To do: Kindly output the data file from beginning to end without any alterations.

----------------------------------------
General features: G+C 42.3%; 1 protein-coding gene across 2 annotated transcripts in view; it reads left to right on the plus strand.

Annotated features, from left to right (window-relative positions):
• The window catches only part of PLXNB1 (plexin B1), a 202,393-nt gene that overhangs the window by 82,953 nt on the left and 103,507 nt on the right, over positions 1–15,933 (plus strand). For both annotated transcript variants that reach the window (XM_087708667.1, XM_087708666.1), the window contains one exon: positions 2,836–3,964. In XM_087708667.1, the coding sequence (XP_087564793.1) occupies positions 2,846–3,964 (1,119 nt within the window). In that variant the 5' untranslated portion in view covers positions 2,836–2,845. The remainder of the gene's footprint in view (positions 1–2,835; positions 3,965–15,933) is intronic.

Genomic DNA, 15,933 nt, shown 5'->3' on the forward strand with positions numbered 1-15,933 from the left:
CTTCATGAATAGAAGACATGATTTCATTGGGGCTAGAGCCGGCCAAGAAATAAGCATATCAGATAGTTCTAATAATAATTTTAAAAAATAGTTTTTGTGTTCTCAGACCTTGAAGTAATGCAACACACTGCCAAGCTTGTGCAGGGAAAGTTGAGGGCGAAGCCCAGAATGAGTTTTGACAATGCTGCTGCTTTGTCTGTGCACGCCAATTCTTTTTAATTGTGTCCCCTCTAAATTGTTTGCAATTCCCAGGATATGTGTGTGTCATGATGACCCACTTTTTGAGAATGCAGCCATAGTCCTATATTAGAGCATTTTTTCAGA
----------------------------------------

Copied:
General features: G+C 42.3%; 1 protein-coding gene across 2 annotated transcripts in view; it reads left to right on the plus strand.

Annotated features, from left to right (window-relative positions):
• The window catches only part of PLXNB1 (plexin B1), a 202,393-nt gene that overhangs the window by 82,953 nt on the left and 103,507 nt on the right, over positions 1–15,933 (plus strand). For both annotated transcript variants that reach the window (XM_087708667.1, XM_087708666.1), the window contains one exon: positions 2,836–3,964. In XM_087708667.1, the coding sequence (XP_087564793.1) occupies positions 2,846–3,964 (1,119 nt within the window). In that variant the 5' untranslated portion in view covers positions 2,836–2,845. The remainder of the gene's footprint in view (positions 1–2,835; positions 3,965–15,933) is intronic.

Genomic DNA, 15,933 nt, shown 5'->3' on the forward strand with positions numbered 1-15,933 from the left:
CTTCATGAATAGAAGACATGATTTCATTGGGGCTAGAGCCGGCCAAGAAATAAGCATATCAGATAGTTCTAATAATAATTTTAAAAAATAGTTTTTGTGTTCTCAGACCTTGAAGTAATGCAACACACTGCCAAGCTTGTGCAGGGAAAGTTGAGGGCGAAGCCCAGAATGAGTTTTGACAATGCTGCTGCTTTGTCTGTGCACGCCAATTCTTTTTAATTGTGTCCCCTCTAAATTGTTTGCAATTCCCAGGATATGTGTGTGTCATGATGACCCACTTTTTGAGAATGCAGCCATAGTCCTATATTAGAGCATTTTTTCAGA